the messiness of it all


I watch the hubs roam around the shop searching.  We spend a good portion of our days; our lives, searching for something lost.  He happens to be searching for a pipe to hold the steel as it rolls into a machine.  I see the grease beneath the machine oozing.

I ignore the red number by the Fakebook icon on my smartphone.  If I am tagged by someone; I glance quickly at the newsfeed at the exciting lives of my other hundred or so “friends.”  2013 was coined the year of the selfie; the pics people take of themselves.  I, myself, enjoy when people share pictures.  But more than one selfie in one day seems a bit much.  I mean, really?  And how many people take countless pics of themselves; editing to profile their better side.  Yes. I am also guilty.

I wanna know the nitty-gritty real stuff.  Most people seek escapism in social media; to portray themselves in a better light with the deluge of likes to validate their day.  To be seen.  I can’t relate to all that stuff.  I’m too busy unloading a dishwater, making school lunches and looking at the dirty bathroom mirror I had just cleaned a day ago.  I see my children’s clothes littered on the bedroom floors as my ire begins to rise at 7:03 AM.  After three calls to ‘wake up’ in a sing-song voice; the sound gets tinny and hard.  We have 25 more minutes until we walk out of the door and I need fully clothed, washed and fed children with all your gear! 

I have been awake since 5 AM and have returned from my early morning walk.  Instead of feeling revitalized I am disgruntled.  This doesn’t include awakening the hubs who continues to burrow beneath the blanket shutting my voice out.  To  my fellow people out there whose mornings begin like this, most days…I am with you.

The youngest wipes maple syrup (not high fructose corn syrup) on his face and shirt (his napkin).  sigh.  The eldest can’t find his phone and when he does; it’s uncharged.  The middle son grins happily at his other two brothers’ harried routine and demise.  The taunting and shoving continue as we back out of our garage.  I turn the radio up.

And Sara Bareilles’ song , “Brave” plays loud on my car stereo.  The bickering ceases as I crank the volume up.  Does it have to be so loud Mom? the youngest shouts.  The better not to hear you argue.  I respond.  The car becomes silent as I finally lower the volume.

I kept it on repeat as I drove into work; reflecting on our weekend.  I cringed.


Our Sunday morning brunch at my in-laws became more than we bargained for.  Still in church clothes and heels I began plucking broccoli, spinach and lettuce from my in-laws’ garden; shopping LOL.  If I pick it, I can keep it.  My retired father-in-law is now gutting his trailer and rebuilding it; his wood working tools in the garden.  None of us knew my dear hubs decided he would use the saw to cut wood for my middle son’s science project.  That is; until this son came to share that blood was getting all over the wood and his father was at the sink.  My father-in-law ran up the garden incline.  I took a deep breath.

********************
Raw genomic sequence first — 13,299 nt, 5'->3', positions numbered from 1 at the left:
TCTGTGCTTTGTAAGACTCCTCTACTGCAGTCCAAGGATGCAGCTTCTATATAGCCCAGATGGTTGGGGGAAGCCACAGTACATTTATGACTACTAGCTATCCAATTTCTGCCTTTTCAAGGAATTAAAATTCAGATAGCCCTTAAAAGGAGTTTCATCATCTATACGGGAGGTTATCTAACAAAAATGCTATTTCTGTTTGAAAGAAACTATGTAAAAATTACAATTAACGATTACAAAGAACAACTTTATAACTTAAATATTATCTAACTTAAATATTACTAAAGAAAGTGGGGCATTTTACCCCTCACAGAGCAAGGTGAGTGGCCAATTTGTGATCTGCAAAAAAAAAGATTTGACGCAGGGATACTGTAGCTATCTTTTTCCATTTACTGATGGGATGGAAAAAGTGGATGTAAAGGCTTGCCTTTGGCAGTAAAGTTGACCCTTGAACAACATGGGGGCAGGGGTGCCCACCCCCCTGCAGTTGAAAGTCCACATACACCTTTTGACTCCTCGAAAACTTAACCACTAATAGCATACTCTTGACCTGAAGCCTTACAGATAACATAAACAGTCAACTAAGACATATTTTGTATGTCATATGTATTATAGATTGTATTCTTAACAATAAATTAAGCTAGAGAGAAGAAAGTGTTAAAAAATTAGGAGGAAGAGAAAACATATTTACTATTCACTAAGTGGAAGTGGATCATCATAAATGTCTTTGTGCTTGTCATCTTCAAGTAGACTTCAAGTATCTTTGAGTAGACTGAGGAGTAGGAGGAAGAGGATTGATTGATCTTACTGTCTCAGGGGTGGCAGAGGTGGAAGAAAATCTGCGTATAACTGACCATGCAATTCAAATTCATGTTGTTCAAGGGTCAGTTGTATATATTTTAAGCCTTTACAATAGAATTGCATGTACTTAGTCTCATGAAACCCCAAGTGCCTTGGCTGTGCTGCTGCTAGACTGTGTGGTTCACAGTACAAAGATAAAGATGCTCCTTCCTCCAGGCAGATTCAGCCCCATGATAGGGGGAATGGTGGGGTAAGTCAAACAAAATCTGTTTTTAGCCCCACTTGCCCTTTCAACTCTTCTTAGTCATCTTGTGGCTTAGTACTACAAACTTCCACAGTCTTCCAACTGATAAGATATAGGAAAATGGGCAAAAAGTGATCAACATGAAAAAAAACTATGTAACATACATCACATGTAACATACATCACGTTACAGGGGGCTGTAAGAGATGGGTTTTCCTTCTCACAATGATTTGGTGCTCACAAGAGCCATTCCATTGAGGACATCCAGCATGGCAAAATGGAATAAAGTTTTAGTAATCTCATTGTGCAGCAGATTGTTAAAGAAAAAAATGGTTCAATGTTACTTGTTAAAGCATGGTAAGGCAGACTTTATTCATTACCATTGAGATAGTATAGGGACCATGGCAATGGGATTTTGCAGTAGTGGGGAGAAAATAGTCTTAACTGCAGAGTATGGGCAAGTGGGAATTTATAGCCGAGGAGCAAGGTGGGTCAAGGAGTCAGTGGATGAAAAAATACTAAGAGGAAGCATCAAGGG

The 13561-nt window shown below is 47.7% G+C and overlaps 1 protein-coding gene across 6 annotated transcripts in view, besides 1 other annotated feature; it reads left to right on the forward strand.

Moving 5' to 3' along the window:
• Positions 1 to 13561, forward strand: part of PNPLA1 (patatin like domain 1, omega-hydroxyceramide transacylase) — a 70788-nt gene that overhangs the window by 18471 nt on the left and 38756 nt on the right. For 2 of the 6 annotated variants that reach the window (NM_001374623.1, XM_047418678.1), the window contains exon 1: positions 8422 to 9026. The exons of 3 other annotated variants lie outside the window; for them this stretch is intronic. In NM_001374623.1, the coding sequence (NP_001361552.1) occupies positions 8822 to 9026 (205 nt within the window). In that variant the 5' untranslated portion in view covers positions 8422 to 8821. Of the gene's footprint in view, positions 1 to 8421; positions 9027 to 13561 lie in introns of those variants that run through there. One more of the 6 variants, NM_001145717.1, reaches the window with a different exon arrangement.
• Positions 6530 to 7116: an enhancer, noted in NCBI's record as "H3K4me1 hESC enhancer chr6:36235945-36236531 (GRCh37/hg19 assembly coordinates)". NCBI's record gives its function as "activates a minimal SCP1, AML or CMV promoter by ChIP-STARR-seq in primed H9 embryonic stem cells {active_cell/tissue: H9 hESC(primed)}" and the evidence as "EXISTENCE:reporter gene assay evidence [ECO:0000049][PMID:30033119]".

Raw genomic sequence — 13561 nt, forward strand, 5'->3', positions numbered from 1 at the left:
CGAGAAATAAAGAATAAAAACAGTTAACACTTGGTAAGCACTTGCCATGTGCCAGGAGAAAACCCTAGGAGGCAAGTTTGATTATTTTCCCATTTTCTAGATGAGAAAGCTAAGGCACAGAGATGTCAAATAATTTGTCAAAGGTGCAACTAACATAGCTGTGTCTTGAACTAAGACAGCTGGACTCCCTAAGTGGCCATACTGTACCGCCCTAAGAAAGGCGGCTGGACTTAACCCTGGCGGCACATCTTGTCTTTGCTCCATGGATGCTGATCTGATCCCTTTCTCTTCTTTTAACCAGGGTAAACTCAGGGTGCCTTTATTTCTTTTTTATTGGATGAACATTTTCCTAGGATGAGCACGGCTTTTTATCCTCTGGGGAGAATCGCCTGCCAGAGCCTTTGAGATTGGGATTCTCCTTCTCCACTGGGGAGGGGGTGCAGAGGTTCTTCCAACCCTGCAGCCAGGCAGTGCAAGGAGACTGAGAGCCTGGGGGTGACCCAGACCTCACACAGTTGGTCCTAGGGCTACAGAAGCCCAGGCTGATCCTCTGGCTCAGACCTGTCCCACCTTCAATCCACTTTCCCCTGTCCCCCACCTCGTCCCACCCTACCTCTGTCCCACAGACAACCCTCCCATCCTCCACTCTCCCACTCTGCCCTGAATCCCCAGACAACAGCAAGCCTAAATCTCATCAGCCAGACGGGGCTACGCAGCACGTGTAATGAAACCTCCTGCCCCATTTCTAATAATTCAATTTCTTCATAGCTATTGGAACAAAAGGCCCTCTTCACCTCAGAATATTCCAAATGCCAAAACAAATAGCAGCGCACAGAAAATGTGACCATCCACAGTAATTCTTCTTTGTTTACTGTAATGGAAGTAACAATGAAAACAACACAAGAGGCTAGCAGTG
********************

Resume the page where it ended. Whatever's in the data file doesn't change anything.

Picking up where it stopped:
I glanced at the bloodied wood and hazarded a pic of the deep cut the saw blade made.   I can barely look at the finished project; the blood stains still on it  The son wants to keep it there for character.  The father-in-law offered his paint brush and paint.  To my astonishment the grandfather and father taught this 11 y/o how to wield the tools safely; building this trebuchet all on his own (minus the cutting).  The mother in me cringes at the thought.  The son wants to keep his project plain to remember the blood and sweat put into it.

I stand beside the hubs with the torch; grimacing at each popping noise it makes.  The Sara Bareilles song is playing overhead throughout the shop and I think of how the intense heat makes the hard steel malleable.  It transforms before my very eyes.  And strange as I hear the lyrics, once again, I think of my girlfriends.  I quickly return to my computer and email; the song like the lit torch making me see.

Show me how big your brave is.

It is in revealing the messy, unpretentious lives that we lead that allows us to be brave.  To know that we are not alone.  It is being brave that gives us our voice; to discover the person within.   Because of my friends I see the diversity; how everyone struggles to keep it together.  Some carry their burdens alone as it festers with resentment.  Others try to hide it with various masks: overeating, drinking, overcompensating by doing too many things.  All people want to be validated.  I am guilty of the latter.

validate: to recognize, establish, or illustrate the worthiness or legitimacy of ~www.merriam-webster.com.

There comes a point when, in taking on too many things, that my finished product is mediocre.  It is an empty feeling knowing you are spread way too thin.  I now compartmentalize and take baby steps.  I see the long view; the result I want.  But to get there I need to do it one step, one day at a time.


That’s easy to type but much harder to say.  To be brave and say what I mean.  It’s hard to acknowledge our flaws but harder to lay them out for others to see.   Fear of judgment.  Pride.   But once the torch is lit it’s hard to remain hard and unforgiving.  With the heat and the blows of the hammer steel can transform into a thing of beauty.  I have since learned to appreciate the artistry in bending metal and creating useful things of worth.

And with that I turn to my books as I number crunch for the end-of-the  month tax filings.  Overwhelming.  But I will continue to plod through and be brave in the messy.


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